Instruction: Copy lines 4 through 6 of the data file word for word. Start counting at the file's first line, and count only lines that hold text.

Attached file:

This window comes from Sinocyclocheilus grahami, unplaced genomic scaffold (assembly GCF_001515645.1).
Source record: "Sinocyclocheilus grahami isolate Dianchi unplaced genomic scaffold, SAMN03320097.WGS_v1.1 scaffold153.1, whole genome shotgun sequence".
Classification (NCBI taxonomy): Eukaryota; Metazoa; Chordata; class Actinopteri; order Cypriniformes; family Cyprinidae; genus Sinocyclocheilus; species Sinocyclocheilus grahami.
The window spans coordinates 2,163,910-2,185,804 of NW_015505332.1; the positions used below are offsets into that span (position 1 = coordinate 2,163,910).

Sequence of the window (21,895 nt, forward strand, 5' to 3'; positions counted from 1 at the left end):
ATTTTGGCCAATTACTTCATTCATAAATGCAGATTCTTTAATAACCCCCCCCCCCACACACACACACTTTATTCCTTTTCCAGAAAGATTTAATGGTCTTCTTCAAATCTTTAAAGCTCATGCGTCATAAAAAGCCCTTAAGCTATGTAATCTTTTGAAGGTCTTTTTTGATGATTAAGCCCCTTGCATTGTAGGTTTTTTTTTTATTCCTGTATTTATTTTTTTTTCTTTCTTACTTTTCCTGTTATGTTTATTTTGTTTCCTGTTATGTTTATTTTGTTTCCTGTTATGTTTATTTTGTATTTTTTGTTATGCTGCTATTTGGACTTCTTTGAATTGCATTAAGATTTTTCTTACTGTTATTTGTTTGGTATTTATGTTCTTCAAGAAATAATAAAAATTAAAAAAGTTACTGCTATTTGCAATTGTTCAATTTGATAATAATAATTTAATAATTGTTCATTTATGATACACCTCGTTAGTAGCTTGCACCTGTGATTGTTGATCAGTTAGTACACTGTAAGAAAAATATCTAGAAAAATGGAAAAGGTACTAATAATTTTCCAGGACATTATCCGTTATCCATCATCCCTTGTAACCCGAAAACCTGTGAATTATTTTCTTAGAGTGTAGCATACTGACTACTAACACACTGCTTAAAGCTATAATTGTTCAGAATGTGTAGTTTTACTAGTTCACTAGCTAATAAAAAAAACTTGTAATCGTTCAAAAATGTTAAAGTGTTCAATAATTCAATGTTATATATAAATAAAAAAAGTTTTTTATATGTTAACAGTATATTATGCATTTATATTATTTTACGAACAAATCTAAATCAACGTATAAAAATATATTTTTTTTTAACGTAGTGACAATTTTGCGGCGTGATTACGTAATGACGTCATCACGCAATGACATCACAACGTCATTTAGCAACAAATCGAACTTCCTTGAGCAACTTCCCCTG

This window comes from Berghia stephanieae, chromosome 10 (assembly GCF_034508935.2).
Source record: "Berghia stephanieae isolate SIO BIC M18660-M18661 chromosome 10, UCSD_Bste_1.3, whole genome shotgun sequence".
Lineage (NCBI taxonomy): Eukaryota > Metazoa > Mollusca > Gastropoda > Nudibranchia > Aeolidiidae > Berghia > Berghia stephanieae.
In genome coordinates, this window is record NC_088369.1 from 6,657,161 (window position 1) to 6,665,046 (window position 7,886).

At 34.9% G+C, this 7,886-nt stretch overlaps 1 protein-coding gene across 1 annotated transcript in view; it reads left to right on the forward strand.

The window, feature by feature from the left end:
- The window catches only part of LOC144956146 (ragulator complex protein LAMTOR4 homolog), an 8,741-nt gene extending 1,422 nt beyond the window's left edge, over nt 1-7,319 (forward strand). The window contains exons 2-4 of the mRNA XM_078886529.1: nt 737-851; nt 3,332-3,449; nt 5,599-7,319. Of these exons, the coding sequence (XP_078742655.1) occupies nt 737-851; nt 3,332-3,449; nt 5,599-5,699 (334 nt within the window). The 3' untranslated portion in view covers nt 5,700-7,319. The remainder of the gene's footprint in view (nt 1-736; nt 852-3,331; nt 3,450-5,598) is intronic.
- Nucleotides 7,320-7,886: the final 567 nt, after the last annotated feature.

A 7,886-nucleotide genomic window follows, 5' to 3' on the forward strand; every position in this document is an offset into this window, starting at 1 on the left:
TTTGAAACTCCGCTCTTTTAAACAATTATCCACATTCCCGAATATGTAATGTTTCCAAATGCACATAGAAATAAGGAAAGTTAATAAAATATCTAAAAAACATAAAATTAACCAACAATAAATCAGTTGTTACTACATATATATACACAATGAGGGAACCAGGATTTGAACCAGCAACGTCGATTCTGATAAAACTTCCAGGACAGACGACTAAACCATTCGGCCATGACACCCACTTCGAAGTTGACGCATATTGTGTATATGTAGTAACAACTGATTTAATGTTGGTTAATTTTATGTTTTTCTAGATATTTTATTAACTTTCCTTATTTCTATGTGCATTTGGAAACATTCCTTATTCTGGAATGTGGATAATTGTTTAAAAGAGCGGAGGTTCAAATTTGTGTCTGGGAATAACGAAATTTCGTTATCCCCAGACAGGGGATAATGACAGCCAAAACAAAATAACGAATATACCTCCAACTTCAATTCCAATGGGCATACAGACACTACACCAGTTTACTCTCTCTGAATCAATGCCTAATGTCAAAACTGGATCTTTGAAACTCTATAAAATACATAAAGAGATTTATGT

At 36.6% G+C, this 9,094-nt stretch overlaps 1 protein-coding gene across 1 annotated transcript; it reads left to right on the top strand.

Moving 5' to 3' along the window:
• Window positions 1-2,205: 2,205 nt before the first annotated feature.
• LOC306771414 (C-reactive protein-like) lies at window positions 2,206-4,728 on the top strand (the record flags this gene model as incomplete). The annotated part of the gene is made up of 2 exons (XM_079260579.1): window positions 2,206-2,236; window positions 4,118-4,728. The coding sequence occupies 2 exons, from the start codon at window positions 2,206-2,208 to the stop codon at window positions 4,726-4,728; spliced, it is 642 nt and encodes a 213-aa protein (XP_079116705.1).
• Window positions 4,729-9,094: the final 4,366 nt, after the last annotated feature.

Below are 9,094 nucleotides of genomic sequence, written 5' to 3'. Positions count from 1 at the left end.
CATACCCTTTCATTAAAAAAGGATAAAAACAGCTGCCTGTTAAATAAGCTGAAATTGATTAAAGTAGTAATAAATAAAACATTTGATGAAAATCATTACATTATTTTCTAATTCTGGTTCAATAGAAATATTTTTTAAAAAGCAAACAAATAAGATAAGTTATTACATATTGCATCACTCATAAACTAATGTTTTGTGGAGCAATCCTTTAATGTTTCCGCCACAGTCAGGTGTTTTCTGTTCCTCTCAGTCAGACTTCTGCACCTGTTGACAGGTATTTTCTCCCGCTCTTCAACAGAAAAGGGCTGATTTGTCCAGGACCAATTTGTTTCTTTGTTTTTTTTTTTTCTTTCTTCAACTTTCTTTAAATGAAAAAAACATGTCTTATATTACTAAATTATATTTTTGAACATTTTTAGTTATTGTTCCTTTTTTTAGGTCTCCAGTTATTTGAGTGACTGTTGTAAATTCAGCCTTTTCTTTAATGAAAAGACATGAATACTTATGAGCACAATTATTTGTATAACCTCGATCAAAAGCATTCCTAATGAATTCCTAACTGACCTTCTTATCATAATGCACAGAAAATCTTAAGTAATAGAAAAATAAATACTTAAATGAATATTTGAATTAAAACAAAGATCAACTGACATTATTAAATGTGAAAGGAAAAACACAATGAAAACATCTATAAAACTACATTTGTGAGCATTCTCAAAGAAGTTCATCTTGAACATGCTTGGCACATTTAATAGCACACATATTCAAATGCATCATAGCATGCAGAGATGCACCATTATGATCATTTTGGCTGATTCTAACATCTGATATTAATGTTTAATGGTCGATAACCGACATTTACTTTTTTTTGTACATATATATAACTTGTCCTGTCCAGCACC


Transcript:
The window spans coordinates 2,163,910-2,185,804 of NW_015505332.1; the positions used below are offsets into that span (position 1 = coordinate 2,163,910).

Sequence of the window (21,895 nt, forward strand, 5' to 3'; positions counted from 1 at the left end):
ATTTTGGCCAATTACTTCATTCATAAATGCAGATTCTTTAATAACCCCCCCCCCCACACACACACACTTTATTCCTTTTCCAGAAAGATTTAATGGTCTTCTTCAAATCTTTAAAGCTCATGCGTCATAAAAAGCCCTTAAGCTATGTAATCTTTTGAAGGTCTTTTTTGATGATTAAGCCCCTTGCATTGTAGGTTTTTTTTTTATTCCTGTATTTATTTTTTTTTCTTTCTTACTTTTCCTGTTATGTTTATTTTGTTTCCTGTTATGTTTATTTTGTTTCCTGTTATGTTTATTTTGTATTTTTTGTTATGCTGCTATTTGGACTTCTTTGAATTGCATTAAGATTTTTCTTACTGTTATTTGTTTGGTATTTATGTTCTTCAAGAAATAATAAAAATTAAAAAAGTTACTGCTATTTGCAATTGTTCAATTTGATAATAATAATTTAATAATTGTTCATTTATGATACACCTCGTTAGTAGCTTGCACCTGTGATTGTTGATCAGTTAGTACACTGTAAGAAAAATATCTAGAAAAATGGAAAAGGTACTAATAATTTTCCAGGACATTATCCGTTATCCATCATCCCTTGTAACCCGAAAACCTGTGAATTATTTTCTTAGAGTGTAGCATACTGACTACTAACACACTGCTTAAAGCTATAATTGTTCAGAATGTGTAGTTTTACTAGTTCACTAGCTAATAAAAAAAACTTGTAATCGTTCAAAAATGTTAAAGTGTTCAATAATTCAATGTTATATATAAATAAAAAAAGTTTTTTATATGTTAACAGTATATTATGCATTTATATTATTTTACGAACAAATCTAAATCAACGTATAAAAATATATTTTTTTTTAACGTAGTGACAATTTTGCGGCGTGATTACGTAATGACGTCATCACGCAATGACATCACAACGTCATTTAGCAACAAATCGAACTTCCTTGAGCAACTTCCCCTG